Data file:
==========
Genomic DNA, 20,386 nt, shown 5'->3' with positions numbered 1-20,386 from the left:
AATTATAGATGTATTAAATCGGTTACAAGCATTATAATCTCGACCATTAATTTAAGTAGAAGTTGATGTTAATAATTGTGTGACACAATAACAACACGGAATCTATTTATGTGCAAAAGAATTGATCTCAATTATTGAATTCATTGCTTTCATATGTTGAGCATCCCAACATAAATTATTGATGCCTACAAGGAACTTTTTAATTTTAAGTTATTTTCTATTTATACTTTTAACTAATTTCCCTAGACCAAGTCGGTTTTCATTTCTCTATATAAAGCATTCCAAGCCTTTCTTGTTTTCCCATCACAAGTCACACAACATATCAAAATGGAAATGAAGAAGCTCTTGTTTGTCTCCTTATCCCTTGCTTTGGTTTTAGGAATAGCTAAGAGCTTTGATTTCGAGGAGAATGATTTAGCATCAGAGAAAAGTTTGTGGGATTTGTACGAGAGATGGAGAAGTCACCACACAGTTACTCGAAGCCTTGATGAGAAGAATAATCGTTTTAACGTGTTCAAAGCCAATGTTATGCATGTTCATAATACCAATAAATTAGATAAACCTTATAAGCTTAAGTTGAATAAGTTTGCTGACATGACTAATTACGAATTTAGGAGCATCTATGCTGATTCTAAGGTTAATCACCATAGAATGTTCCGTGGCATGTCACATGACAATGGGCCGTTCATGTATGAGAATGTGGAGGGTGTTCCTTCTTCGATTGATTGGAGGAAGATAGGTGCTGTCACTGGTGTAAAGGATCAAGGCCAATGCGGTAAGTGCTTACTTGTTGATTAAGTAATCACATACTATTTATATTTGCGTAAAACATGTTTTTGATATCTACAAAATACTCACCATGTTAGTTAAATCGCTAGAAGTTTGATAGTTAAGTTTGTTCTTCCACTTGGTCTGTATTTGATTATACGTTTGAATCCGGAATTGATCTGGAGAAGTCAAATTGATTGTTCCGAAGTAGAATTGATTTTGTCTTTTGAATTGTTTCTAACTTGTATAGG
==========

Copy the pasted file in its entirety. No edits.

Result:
Genomic DNA, 20,386 nt, shown 5'->3' with positions numbered 1-20,386 from the left:
AATTATAGATGTATTAAATCGGTTACAAGCATTATAATCTCGACCATTAATTTAAGTAGAAGTTGATGTTAATAATTGTGTGACACAATAACAACACGGAATCTATTTATGTGCAAAAGAATTGATCTCAATTATTGAATTCATTGCTTTCATATGTTGAGCATCCCAACATAAATTATTGATGCCTACAAGGAACTTTTTAATTTTAAGTTATTTTCTATTTATACTTTTAACTAATTTCCCTAGACCAAGTCGGTTTTCATTTCTCTATATAAAGCATTCCAAGCCTTTCTTGTTTTCCCATCACAAGTCACACAACATATCAAAATGGAAATGAAGAAGCTCTTGTTTGTCTCCTTATCCCTTGCTTTGGTTTTAGGAATAGCTAAGAGCTTTGATTTCGAGGAGAATGATTTAGCATCAGAGAAAAGTTTGTGGGATTTGTACGAGAGATGGAGAAGTCACCACACAGTTACTCGAAGCCTTGATGAGAAGAATAATCGTTTTAACGTGTTCAAAGCCAATGTTATGCATGTTCATAATACCAATAAATTAGATAAACCTTATAAGCTTAAGTTGAATAAGTTTGCTGACATGACTAATTACGAATTTAGGAGCATCTATGCTGATTCTAAGGTTAATCACCATAGAATGTTCCGTGGCATGTCACATGACAATGGGCCGTTCATGTATGAGAATGTGGAGGGTGTTCCTTCTTCGATTGATTGGAGGAAGATAGGTGCTGTCACTGGTGTAAAGGATCAAGGCCAATGCGGTAAGTGCTTACTTGTTGATTAAGTAATCACATACTATTTATATTTGCGTAAAACATGTTTTTGATATCTACAAAATACTCACCATGTTAGTTAAATCGCTAGAAGTTTGATAGTTAAGTTTGTTCTTCCACTTGGTCTGTATTTGATTATACGTTTGAATCCGGAATTGATCTGGAGAAGTCAAATTGATTGTTCCGAAGTAGAATTGATTTTGTCTTTTGAATTGTTTCTAACTTGTATAGG